A writer who I admire, both as a businessman and film producer as well as a novelist is Peter James. I seem to have been bumping into him on a regular basis recently, and he is extremely generous in his nature as well as his time. James also is always brimming with information and trivia, so when in his company I always feel completely at home. Considering his highly successful and award-winning Roy Grace Police Procedurals, he remains one of the most modest people I know. I was pleased to see him joining Twitter, but considering his technological background I was hardly surprised. I strongly recommend his latest DEAD TOMORROW [the fifth novel in the award winning Detective Superintendent Roy Grace crime series] –
Lynn gripped the sides of the armchair, trying to p\ut aside her own inner terror. 'I can't believe I'm thinking this, Ross. I'm not a violent person, even before Caitlin's influence, I never even liked killing flies in my kitchen. Now I'm sitting here actually willing some stranger to die'.
The body of a teenager, dredged from the seabed off the coast of Sussex, is found to be missing its vital organs. Soon two more young bodies are found...
Caitlin Beckett, a fifteen-year-old in Brighton, will die if she does not receive a liver transplant, urgently. When the health system threatens to let her down, Lynn, her mother turns in panic to the internet and discovers a broker who can provide her with a black-market organ - but at a price. Prepared to do whatever it takes, Lynn scrambles to raise the money. A few days later, with Caitlin deteriorating by the hour, the organ broker tells Lynn she has found a perfect match.
With his beautiful girlfriend, Cleo, and his recent promotion, Detective Superintendent Roy Grace knows he should finally be feeling positive for the first time since his wife Sandy disappeared, nine years ago. But this new case haunts him, even more than all the others. Following the clues from the bodies, he finds himself on the trail of a gang of child traffickers operating from Eastern Europe. Soon Grace and his team will find themselves in a race against time to save the life of a young street kid, while a desperate mother will stop at nothing to save her daughter's life.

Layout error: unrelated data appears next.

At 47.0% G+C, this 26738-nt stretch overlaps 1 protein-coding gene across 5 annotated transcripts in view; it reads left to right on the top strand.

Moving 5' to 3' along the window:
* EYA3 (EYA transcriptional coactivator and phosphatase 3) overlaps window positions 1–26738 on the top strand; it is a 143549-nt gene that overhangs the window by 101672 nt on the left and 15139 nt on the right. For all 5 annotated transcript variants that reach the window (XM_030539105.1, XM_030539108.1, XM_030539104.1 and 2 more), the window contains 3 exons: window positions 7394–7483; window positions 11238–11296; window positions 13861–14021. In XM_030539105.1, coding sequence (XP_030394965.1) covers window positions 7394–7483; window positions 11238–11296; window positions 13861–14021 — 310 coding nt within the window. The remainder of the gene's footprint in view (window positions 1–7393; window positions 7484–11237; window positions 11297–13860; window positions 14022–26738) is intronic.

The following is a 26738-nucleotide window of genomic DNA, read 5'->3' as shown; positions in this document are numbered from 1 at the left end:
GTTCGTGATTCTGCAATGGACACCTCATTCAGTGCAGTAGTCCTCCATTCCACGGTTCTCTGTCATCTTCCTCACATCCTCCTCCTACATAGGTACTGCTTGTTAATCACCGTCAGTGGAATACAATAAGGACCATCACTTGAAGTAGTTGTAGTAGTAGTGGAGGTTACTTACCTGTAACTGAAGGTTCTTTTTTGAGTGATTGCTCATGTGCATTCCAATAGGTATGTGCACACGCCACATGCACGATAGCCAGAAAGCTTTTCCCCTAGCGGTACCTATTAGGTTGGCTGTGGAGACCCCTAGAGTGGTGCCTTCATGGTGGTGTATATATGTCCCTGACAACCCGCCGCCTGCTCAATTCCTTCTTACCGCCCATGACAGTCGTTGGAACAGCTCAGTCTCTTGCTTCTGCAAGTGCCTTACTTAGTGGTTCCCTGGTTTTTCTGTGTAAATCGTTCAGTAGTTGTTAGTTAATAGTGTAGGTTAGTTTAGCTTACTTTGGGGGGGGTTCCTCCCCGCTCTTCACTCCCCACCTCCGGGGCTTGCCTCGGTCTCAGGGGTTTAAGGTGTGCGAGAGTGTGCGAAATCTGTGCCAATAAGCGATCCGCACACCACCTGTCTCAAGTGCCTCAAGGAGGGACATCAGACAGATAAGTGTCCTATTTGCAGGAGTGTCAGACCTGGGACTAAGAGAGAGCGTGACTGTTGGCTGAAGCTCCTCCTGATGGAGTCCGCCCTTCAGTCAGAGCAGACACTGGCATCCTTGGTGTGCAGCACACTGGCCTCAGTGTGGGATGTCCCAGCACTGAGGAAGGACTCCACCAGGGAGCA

It was little surprise to see that Dead Tomorrow hit the UK top ten this week.
Peter James kindly invited Shots Editor Mike Stotter and I [with Carla McKay and Barry Forshaw] for lunch at the prestigious Ivy restaurant during the Christmas Holiday. We discussed many matters, including his latest novel –
Were you bookish in your youth?
Yes, I was an avid reader – also an avid letter-writer to authors. I once wrote to Enid Blyton saying that I had just read Five Go To Treasure Island and I was very worried that the five of them had spent seven days on an island and not one of them had gone to the toilet in all that time. She wrote a nice letter back telling me not to worry, they had all gone several times but she didn’t think little boys and girls were interested, which was why she hadn’t put it in her book!
What books had you read in that period that perhaps led you to become a fiction writer yourself?
I really wanted to be a crime novelist when I began reading Sherlock Holmes at about twelve years old. Then one day in my mid-teens I read Graham Greene’s Brighton Rock and I was totally blown away by it – probably even more so because it was set in my home town. I promised myself that one day I would try to write a crime novel set in Brighton that was just half as good as this one.
What I love most about this timeless novel is that it is both a thriller and a crime novel, although police play only a tiny part. The story is almost entirely told through the eyes of the villains and two women who believe they can redeem them. Greene has a way of describing characters in just a few lines that makes you feel you know them inside out, and his sense of "place" is almost palpable. The book has one of the most grabbing opening lines ever written, and one of the very best last lines, clever, tantalising and very, very "noir". Greene captures so vividly the dark underbelly of Brighton, as relevant now as when it was first published in 1937, and the characters are wonderful, deeply human, deeply flawed and tragic. What lifts this even further is the way that Greene uses this novel to explore the big themes of religious faith, love and honour, without ever letting the pace slacken, for even one line.
More information on the world of Peter James can be found from the following links:
9 years ago
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